One Direction Leads This Week's Top Pop Album Releases

(Radio.com) Radio.com's Dan Weiss takes a look at this week's biggest new album releases including One Direction's Midnight Memories and Death Grips' Government Plates.

One Direction – Midnight Memories (Columbia/Syco)" Like their predatory best song, "What Makes You Beautiful," they swipe their best line, "I spend her love until she's broke" from Madonna's "Spend your love on me" and Gaga's "When you give me kisses, that's money honey." Not that it matters, because "Everything is new to me" Coldplays one of them on the airy ballad that, I swear, I correctly guessed was written by Ryan Tedder. No word on how much involvement Sting or Don Henley had on "Diana" though. Unlike Justin Timberlake, they really wish they were a rock band, so they hire some studio hands to make a real electric guitar squeal with feedback between palm mutes on a "Little Black Dress" with no lyrical evidence of a human inside it. But the power-pop chorus has no harmonies, kind of weird for a five-piece that could use them, which goes "I wanna see the way you move for me baby." You'd think with 19 milli sold in a dead industry they could afford eye doctors. Damn…the healthcare system again.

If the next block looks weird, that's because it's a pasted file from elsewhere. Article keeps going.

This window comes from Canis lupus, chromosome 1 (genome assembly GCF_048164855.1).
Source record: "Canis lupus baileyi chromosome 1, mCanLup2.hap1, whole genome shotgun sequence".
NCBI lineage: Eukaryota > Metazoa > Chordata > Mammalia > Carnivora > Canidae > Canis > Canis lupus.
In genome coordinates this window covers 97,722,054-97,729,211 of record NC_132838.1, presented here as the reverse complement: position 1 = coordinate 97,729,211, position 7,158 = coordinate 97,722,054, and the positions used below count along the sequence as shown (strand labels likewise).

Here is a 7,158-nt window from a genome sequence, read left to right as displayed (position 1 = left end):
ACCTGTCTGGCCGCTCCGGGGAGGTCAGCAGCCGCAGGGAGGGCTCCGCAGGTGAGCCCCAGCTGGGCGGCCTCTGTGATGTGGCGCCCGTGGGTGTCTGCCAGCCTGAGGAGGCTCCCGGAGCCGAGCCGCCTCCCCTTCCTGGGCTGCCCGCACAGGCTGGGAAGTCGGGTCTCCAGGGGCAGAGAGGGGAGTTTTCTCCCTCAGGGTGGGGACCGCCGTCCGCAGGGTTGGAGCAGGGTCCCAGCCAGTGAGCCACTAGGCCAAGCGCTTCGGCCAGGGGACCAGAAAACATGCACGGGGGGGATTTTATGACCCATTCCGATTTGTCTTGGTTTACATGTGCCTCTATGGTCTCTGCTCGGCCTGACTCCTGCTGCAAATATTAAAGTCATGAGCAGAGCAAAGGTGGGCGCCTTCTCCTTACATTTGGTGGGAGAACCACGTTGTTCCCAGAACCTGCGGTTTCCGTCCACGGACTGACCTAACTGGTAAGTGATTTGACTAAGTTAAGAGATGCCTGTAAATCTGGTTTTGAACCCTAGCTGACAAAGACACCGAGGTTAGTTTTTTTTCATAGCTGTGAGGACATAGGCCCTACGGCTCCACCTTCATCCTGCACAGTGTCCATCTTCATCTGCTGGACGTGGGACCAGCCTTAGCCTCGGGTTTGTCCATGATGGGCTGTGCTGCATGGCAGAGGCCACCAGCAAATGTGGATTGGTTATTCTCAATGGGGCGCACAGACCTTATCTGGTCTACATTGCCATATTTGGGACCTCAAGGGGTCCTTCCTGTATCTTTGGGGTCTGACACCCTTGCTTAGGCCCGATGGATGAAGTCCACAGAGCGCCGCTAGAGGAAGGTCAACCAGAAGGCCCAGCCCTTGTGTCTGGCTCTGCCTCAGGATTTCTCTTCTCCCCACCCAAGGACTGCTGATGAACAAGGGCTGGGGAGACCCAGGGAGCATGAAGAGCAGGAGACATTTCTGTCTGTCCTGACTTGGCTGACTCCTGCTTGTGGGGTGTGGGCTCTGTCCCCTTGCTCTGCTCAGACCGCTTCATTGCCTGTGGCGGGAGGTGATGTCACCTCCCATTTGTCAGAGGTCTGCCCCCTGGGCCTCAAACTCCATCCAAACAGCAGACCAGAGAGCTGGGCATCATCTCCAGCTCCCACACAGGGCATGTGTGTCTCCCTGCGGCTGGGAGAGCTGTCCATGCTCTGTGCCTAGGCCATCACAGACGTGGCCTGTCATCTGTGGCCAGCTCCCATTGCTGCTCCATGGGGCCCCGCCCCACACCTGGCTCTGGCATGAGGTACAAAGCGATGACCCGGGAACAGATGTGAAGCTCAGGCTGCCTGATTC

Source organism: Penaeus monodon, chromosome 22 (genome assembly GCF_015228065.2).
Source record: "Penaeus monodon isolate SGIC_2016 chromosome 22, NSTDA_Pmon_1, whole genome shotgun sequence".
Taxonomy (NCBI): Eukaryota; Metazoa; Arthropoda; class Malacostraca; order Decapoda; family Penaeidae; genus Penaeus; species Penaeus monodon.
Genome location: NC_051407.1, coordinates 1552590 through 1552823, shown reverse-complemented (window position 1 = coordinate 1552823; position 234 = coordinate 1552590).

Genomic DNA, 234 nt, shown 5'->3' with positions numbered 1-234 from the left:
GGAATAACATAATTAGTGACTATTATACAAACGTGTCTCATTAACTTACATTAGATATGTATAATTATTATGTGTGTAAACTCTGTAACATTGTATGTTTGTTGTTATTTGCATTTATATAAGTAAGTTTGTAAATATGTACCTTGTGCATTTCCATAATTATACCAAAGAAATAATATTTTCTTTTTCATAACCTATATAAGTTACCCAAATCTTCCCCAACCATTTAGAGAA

Death Grips – Government Plates (self-released): In an awful release week, you'd think an incoherent, out-of-nowhere Death Grips albatross would take on added dissonance. Instead they throw everything they lack into a blender and delete ideas like "songs" and "rapping" altogether, railing against Yeezus by leading with a riff with no notes—try and co-opt this, Mr. Kim Kardashian. The only reason they quote Bob Dylan is because they love martyrdom, the only reason they employ the timbres from a beheaded bounce track on "Two Heavens" is to proudly display how it no longer bounces. But at least "Two Heavens" adheres to some kind of Tibetan bowl clang. Too often we're supposed to marvel at how they abruptly switch from one random programming sequence to the next, without making too much of the surrounding audio field, sticking to hyperquantized hyperactiveness like playing a badly scratched El-P CD. They aspire to be the Liars of rap, earning praise no matter how much they self-sabotage; The Money Store probably sounds like pop now compared to the randomness of "Birds." See who else made the list.

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Copyright Radio.com/CBS Local - Excerpted here with permission.

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